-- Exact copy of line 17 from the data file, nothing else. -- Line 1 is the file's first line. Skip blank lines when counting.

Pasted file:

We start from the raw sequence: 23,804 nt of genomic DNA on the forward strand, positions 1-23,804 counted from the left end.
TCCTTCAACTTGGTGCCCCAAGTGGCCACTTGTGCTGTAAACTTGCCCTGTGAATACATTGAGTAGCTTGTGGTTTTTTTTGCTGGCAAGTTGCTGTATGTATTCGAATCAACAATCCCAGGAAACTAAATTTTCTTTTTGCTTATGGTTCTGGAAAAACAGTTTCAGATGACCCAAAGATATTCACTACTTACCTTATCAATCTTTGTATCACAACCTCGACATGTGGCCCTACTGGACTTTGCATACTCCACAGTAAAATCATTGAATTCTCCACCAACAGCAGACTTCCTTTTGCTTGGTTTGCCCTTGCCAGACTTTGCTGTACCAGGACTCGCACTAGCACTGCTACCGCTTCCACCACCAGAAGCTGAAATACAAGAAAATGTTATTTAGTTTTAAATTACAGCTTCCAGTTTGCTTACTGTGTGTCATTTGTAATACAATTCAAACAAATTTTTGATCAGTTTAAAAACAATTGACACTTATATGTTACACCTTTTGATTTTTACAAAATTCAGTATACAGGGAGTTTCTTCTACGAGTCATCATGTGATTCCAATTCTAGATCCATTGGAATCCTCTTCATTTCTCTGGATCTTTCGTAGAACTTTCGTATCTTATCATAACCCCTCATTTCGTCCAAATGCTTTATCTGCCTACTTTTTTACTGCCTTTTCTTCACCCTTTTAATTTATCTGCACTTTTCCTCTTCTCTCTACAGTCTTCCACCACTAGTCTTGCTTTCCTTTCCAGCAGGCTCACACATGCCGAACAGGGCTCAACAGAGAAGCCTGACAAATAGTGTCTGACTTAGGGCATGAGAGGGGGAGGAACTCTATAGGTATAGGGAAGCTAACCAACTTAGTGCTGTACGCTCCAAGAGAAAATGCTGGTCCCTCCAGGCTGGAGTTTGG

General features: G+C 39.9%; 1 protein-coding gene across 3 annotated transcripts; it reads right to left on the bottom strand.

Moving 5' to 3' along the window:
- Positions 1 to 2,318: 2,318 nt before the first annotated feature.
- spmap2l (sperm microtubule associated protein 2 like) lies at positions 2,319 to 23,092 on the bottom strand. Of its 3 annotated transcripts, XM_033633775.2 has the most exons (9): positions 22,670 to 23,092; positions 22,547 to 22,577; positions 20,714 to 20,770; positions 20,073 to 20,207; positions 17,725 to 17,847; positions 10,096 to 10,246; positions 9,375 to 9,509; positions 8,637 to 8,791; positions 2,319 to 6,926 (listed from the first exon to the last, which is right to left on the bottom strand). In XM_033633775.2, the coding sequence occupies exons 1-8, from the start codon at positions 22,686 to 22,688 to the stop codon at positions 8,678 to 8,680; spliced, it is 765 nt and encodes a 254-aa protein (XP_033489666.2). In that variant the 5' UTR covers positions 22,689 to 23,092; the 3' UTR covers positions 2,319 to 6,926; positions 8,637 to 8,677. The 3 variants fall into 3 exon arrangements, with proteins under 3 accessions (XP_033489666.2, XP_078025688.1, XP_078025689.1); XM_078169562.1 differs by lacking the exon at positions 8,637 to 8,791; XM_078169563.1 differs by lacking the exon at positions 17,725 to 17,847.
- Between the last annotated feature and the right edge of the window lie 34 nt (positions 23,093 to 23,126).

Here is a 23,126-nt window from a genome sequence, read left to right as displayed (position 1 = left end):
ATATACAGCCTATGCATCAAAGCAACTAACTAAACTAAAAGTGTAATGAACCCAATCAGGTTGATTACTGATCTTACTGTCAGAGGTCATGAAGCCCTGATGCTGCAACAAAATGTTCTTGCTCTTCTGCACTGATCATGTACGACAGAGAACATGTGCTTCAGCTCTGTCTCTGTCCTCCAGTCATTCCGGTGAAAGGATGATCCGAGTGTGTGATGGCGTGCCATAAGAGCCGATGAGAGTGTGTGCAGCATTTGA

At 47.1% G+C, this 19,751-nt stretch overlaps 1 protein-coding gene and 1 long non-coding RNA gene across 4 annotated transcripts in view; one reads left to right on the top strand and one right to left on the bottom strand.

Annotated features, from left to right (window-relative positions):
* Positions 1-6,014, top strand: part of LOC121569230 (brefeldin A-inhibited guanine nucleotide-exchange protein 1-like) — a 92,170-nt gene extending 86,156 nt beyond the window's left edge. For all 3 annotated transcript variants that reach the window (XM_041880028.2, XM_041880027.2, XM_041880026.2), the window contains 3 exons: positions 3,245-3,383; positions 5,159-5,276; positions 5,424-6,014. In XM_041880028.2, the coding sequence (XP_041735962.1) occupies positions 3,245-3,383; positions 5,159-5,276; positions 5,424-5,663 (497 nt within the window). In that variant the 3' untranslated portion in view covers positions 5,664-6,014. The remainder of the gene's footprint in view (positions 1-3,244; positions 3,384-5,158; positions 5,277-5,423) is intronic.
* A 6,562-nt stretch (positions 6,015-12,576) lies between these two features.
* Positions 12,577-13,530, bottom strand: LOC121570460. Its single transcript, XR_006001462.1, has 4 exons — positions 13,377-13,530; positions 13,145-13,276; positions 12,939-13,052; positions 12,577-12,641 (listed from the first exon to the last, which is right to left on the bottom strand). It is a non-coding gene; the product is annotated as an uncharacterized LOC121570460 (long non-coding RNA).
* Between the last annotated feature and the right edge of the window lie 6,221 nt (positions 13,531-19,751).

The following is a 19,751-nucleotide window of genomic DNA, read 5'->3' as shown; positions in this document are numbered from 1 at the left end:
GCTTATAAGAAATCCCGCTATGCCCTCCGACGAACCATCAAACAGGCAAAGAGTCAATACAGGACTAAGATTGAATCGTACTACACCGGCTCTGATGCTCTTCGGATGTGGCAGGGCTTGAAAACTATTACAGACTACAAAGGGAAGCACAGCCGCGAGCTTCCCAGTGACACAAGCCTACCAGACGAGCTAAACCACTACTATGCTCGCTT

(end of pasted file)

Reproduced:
GCTTATAAGAAATCCCGCTATGCCCTCCGACGAACCATCAAACAGGCAAAGAGTCAATACAGGACTAAGATTGAATCGTACTACACCGGCTCTGATGCTCTTCGGATGTGGCAGGGCTTGAAAACTATTACAGACTACAAAGGGAAGCACAGCCGCGAGCTTCCCAGTGACACAAGCCTACCAGACGAGCTAAACCACTACTATGCTCGCTT